LAST year was a strong year for cancel culture. The mob mentality judgement system that can end careers in the blink of an eye claimed several victims in 2021 – Ellen DeGeneres, Justin Timberlake, J.K. Rowling, Marilyn Manson, DaBaby, Travis Scott… the list goes on.
Even beloved children’s author Dr Seuss was hiding something other than a wocket in his pocket after several of his books were pulled by publishers for containing alleged closet racism.
If anyone has been off the grid for the last decade, cancel culture is a social phenomenon that involves the public ostracization of individuals, brands, groups, or any sort of sentient being that is able to hold and articulate a viewpoint that is perceived to be wrong by the general consensus.
This is a very broad definition, but it essentially stems from deep-rooted shame and can be traced right back to when humans were hunter-gatherers, facing expulsion from their tribe if they were found guilty of wrongdoing.
Back then being cancelled usually meant starvation or some other sort of sticky demise, but today its consequences are far more complex. With social media playing a central role, modern cancel culture allows an us vs them mentality to thrive and can create echo chambers in which any views or behaviours opposing your own can simply be removed or blocked.
This is a dangerous way of stifling debate and fuels division in our already polarised society, not to mention a key method used by dictators in years gone by.
Granted, the individuals who have been rightly criticised last year for their wrongdoing have nowhere to hide and public opinion does play a role in calling out bad behaviour and holding powerful people to account. Travis Scott has a lot to answer for after the Astroworld disaster, as does DaBaby for his questionable comments last year. And after his conviction last year, R Kelly is one of the most deserving recipients of a cancellation in history.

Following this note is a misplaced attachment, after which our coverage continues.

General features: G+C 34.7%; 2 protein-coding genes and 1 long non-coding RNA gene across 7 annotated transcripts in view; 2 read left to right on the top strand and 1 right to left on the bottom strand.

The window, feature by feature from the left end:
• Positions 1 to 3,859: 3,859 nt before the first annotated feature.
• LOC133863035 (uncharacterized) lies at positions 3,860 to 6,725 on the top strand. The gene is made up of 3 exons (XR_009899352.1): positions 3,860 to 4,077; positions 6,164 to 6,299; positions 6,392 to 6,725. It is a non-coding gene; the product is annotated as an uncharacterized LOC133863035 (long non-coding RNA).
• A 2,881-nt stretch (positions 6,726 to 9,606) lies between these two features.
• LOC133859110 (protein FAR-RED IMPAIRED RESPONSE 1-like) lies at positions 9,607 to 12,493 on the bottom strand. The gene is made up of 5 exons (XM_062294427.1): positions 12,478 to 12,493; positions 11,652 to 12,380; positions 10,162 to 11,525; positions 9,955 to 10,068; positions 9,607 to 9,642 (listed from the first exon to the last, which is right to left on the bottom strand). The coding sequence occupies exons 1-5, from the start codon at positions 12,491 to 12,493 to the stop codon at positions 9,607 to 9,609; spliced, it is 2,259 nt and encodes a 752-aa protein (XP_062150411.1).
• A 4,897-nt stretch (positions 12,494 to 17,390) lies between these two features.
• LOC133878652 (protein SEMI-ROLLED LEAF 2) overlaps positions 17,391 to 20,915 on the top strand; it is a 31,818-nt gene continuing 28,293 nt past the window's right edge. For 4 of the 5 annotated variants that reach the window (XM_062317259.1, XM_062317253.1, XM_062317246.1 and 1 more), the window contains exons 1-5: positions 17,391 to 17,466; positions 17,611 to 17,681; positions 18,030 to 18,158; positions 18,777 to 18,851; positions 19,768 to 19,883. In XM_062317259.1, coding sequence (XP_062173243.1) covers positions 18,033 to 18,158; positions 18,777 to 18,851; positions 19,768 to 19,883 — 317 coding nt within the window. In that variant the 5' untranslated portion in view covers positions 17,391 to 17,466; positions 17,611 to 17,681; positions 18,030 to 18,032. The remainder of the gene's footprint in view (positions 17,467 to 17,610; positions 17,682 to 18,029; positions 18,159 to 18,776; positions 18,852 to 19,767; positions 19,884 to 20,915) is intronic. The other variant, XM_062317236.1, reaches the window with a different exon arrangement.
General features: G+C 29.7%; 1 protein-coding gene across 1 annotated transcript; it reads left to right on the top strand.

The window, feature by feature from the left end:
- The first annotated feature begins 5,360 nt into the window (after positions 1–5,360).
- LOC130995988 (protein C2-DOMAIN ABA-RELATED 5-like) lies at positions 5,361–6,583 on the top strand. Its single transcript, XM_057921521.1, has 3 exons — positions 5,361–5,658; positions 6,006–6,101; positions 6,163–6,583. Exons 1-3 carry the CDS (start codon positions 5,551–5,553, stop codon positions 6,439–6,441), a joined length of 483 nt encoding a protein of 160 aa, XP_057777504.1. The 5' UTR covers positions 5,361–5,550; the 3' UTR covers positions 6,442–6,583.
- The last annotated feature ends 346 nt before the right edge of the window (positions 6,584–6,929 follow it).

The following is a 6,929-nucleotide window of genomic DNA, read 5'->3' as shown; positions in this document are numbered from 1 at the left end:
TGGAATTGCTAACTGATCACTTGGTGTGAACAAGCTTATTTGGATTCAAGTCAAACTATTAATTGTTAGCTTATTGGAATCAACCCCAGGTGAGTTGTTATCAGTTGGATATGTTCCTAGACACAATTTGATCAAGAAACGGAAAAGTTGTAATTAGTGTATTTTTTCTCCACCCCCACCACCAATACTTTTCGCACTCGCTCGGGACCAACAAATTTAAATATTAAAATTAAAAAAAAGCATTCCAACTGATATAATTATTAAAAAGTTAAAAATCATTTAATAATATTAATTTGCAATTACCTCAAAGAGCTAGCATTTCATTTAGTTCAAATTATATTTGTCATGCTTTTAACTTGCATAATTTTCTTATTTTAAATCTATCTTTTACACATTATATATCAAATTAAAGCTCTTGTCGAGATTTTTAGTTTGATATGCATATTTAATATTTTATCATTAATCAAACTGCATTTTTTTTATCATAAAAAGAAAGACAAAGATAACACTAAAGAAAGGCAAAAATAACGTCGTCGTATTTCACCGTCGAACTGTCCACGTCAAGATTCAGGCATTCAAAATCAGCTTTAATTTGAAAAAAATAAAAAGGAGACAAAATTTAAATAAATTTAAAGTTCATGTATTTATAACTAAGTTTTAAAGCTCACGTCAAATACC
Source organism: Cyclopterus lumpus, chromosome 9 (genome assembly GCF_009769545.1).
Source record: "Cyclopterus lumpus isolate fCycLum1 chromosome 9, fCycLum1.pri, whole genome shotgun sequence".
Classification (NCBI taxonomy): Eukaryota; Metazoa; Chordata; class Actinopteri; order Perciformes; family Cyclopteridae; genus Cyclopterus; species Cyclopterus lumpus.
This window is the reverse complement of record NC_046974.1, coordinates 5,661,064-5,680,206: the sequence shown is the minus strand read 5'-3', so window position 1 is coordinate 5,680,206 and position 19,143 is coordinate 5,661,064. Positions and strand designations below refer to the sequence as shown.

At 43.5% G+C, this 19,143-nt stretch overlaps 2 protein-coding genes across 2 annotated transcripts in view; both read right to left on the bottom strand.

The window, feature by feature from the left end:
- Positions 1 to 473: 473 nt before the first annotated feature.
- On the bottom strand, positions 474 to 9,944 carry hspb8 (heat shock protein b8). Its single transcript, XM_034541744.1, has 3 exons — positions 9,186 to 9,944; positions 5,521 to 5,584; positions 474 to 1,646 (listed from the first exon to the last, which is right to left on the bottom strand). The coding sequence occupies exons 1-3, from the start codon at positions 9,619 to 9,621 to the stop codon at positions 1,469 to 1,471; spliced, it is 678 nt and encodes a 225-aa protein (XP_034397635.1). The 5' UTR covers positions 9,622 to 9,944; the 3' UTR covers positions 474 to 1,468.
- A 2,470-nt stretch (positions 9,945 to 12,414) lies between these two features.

But cancel culture can often leave no room for redemption. Past mistakes become defining moments from which there is no way back, and this toxic trait in contemporary society creates a culture of fear damaging to public mental health. Yes, a culture of fear can help keep bad behaviour in check, but at what cost?
“A fundamental concern for others in our individual and community lives would go a long way in making the world the better place we so passionately dreamt of.”Nelson Mandela
When cancel culture enters the sphere of political debate, it can become highly toxic and can essentially be boiled down to collective bullying. Maintaining positive mental health throughout the population requires flexibility, the ability to listen and empathise, and being compassionate to others. These are small prices to pay in preventing someone’s long-term suffering just for having an opposing view.
In his 2021 book Cancel This Book: The Progressive Argument Against Cancel Culture, human rights lawyer Dan Kovalik sums the phenomenon up well by saying: “This is a time that calls for great soul-searching. And what most understand is that true soul-searching involves looking into one’s own soul to find ways to advance and evolve morally and spiritually; it is not about peering into others’ souls in an attempt to find them somehow lacking.”
“Sadly,” he continues, “cancel culture is all about the latter, and it is a road that will not lead us into the light.”